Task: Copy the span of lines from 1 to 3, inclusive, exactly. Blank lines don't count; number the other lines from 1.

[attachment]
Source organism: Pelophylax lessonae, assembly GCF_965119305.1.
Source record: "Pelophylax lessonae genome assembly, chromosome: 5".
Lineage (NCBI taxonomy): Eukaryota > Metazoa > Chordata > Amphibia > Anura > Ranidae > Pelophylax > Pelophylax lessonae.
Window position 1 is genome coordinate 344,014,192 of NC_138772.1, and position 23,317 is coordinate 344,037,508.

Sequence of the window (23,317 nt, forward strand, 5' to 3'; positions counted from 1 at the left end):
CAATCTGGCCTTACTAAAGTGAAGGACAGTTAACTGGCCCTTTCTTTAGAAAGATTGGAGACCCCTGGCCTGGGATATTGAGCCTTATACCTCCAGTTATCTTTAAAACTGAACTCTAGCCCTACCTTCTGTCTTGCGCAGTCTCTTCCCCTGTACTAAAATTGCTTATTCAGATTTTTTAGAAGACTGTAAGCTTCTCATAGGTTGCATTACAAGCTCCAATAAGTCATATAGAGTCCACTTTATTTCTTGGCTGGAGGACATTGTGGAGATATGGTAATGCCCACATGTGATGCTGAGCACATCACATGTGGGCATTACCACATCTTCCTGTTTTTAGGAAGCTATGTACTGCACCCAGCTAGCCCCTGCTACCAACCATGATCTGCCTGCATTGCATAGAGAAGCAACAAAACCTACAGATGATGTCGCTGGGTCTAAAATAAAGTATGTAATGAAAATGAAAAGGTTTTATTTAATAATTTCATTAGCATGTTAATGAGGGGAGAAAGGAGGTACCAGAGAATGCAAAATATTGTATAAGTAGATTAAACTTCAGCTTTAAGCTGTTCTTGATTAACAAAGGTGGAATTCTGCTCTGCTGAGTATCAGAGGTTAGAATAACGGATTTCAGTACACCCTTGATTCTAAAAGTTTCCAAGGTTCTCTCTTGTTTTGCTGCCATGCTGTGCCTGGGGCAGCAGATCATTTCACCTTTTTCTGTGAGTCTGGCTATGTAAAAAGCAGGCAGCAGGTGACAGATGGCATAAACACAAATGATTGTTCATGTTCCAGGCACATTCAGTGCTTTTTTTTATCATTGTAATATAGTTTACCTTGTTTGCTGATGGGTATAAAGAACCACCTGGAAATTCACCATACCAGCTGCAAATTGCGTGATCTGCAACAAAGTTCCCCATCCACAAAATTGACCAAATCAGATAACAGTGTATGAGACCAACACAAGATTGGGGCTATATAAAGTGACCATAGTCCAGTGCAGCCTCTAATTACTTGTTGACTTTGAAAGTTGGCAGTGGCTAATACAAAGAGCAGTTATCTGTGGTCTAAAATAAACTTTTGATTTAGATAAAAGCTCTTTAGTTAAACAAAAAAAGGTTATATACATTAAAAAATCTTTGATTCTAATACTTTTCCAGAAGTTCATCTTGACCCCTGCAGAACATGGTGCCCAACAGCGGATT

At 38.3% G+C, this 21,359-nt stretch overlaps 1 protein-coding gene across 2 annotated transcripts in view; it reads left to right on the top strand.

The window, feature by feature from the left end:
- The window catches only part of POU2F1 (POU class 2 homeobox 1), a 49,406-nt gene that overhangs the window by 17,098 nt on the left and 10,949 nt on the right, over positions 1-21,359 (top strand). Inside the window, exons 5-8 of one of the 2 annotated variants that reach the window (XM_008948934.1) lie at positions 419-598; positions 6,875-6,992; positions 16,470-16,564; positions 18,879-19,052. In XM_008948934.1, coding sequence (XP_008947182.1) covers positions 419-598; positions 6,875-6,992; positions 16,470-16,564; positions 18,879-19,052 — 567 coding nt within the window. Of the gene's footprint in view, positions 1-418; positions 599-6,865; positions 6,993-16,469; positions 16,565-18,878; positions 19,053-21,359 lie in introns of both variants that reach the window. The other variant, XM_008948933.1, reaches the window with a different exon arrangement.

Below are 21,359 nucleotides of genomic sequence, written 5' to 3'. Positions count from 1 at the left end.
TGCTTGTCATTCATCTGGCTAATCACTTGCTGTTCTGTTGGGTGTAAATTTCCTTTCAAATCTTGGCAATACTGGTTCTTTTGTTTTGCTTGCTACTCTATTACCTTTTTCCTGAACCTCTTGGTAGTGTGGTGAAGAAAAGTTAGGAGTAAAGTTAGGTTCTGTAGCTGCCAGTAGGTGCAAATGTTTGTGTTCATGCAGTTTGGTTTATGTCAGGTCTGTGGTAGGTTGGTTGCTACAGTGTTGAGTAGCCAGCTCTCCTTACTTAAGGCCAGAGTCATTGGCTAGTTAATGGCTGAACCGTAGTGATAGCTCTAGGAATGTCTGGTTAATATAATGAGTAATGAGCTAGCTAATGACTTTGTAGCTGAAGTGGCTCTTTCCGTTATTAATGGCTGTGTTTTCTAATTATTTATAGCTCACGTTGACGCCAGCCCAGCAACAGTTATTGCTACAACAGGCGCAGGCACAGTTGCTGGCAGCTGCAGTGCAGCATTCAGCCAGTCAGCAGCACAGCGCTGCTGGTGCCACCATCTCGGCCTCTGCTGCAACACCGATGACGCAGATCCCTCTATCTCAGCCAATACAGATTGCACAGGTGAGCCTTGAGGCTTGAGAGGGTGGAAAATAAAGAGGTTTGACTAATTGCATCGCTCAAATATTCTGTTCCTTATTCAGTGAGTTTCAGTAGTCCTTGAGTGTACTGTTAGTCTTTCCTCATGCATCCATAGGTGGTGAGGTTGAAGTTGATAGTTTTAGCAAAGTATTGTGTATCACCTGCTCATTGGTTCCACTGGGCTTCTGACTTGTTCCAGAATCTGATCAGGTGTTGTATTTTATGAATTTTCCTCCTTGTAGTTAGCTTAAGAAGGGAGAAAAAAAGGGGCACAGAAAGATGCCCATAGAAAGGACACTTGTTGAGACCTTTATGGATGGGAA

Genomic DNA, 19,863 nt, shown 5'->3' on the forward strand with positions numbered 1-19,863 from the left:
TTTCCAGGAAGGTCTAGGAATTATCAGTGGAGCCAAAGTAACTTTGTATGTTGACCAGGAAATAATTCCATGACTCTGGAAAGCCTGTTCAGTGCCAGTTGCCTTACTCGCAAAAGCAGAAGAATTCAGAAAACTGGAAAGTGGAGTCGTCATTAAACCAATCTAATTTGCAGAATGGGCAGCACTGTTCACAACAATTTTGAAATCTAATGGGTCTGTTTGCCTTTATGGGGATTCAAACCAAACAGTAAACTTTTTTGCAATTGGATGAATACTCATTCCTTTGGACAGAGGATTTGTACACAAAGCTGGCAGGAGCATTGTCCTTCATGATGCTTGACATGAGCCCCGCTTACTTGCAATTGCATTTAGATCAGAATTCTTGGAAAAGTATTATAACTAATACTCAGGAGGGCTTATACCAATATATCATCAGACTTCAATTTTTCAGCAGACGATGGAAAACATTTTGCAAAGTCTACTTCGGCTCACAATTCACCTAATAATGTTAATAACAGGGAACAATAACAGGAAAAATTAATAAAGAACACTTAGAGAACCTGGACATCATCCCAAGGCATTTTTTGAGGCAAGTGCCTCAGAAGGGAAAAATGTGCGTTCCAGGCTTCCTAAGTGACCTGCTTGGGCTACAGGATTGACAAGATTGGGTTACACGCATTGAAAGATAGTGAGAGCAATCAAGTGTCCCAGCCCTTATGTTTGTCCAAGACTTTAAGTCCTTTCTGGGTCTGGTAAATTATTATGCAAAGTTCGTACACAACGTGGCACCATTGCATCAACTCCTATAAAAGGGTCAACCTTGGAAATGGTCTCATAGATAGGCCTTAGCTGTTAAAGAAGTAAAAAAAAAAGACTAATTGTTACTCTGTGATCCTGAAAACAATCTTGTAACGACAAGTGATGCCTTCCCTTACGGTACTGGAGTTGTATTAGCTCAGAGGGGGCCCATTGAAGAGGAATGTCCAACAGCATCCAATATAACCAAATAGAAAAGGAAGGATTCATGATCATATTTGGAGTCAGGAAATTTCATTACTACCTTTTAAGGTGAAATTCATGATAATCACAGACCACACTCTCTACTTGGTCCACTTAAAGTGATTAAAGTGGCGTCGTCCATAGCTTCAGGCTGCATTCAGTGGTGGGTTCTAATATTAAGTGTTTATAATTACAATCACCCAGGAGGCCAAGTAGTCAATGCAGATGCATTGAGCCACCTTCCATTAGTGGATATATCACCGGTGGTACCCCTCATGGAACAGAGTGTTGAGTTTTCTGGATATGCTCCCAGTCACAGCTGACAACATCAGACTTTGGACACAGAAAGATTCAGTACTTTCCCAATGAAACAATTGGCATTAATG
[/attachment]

Source organism: Pelophylax lessonae, assembly GCF_965119305.1.
Source record: "Pelophylax lessonae genome assembly, chromosome: 5".
Lineage (NCBI taxonomy): Eukaryota > Metazoa > Chordata > Amphibia > Anura > Ranidae > Pelophylax > Pelophylax lessonae.